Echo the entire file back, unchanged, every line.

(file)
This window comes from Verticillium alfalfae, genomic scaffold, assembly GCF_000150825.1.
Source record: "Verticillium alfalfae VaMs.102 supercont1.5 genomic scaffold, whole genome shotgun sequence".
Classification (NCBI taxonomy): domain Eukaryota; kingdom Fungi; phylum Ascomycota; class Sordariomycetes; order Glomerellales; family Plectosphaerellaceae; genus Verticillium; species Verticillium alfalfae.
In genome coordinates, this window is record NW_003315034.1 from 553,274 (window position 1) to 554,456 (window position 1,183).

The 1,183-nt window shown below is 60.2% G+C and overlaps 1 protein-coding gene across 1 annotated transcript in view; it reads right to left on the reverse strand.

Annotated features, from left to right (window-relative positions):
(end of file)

This window comes from Verticillium alfalfae, genomic scaffold, assembly GCF_000150825.1.
Source record: "Verticillium alfalfae VaMs.102 supercont1.5 genomic scaffold, whole genome shotgun sequence".
Classification (NCBI taxonomy): domain Eukaryota; kingdom Fungi; phylum Ascomycota; class Sordariomycetes; order Glomerellales; family Plectosphaerellaceae; genus Verticillium; species Verticillium alfalfae.
In genome coordinates, this window is record NW_003315034.1 from 553,274 (window position 1) to 554,456 (window position 1,183).

The 1,183-nt window shown below is 60.2% G+C and overlaps 1 protein-coding gene across 1 annotated transcript in view; it reads right to left on the reverse strand.

Annotated features, from left to right (window-relative positions):